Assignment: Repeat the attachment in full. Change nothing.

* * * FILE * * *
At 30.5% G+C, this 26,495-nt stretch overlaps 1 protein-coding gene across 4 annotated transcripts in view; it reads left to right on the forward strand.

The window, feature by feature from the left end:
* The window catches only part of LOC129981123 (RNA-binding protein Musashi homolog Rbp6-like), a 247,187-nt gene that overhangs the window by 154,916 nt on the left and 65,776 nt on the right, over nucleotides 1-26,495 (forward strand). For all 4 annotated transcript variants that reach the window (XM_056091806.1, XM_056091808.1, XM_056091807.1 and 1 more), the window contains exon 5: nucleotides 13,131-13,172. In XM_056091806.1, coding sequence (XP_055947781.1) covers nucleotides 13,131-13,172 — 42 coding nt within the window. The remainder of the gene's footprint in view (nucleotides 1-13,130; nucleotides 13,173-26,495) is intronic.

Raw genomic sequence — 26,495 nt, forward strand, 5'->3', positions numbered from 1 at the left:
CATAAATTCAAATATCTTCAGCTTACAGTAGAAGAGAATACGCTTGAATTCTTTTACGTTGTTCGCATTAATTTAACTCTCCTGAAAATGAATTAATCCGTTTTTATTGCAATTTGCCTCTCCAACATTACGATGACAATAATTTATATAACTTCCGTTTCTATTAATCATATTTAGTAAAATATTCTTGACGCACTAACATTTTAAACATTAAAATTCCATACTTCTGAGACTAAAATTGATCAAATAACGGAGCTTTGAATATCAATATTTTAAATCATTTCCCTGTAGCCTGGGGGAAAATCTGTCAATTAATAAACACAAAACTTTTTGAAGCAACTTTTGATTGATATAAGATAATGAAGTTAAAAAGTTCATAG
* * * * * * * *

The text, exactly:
At 30.5% G+C, this 26,495-nt stretch overlaps 1 protein-coding gene across 4 annotated transcripts in view; it reads left to right on the forward strand.

The window, feature by feature from the left end:
* The window catches only part of LOC129981123 (RNA-binding protein Musashi homolog Rbp6-like), a 247,187-nt gene that overhangs the window by 154,916 nt on the left and 65,776 nt on the right, over nucleotides 1-26,495 (forward strand). For all 4 annotated transcript variants that reach the window (XM_056091806.1, XM_056091808.1, XM_056091807.1 and 1 more), the window contains exon 5: nucleotides 13,131-13,172. In XM_056091806.1, coding sequence (XP_055947781.1) covers nucleotides 13,131-13,172 — 42 coding nt within the window. The remainder of the gene's footprint in view (nucleotides 1-13,130; nucleotides 13,173-26,495) is intronic.

Raw genomic sequence — 26,495 nt, forward strand, 5'->3', positions numbered from 1 at the left:
CATAAATTCAAATATCTTCAGCTTACAGTAGAAGAGAATACGCTTGAATTCTTTTACGTTGTTCGCATTAATTTAACTCTCCTGAAAATGAATTAATCCGTTTTTATTGCAATTTGCCTCTCCAACATTACGATGACAATAATTTATATAACTTCCGTTTCTATTAATCATATTTAGTAAAATATTCTTGACGCACTAACATTTTAAACATTAAAATTCCATACTTCTGAGACTAAAATTGATCAAATAACGGAGCTTTGAATATCAATATTTTAAATCATTTCCCTGTAGCCTGGGGGAAAATCTGTCAATTAATAAACACAAAACTTTTTGAAGCAACTTTTGATTGATATAAGATAATGAAGTTAAAAAGTTCATAG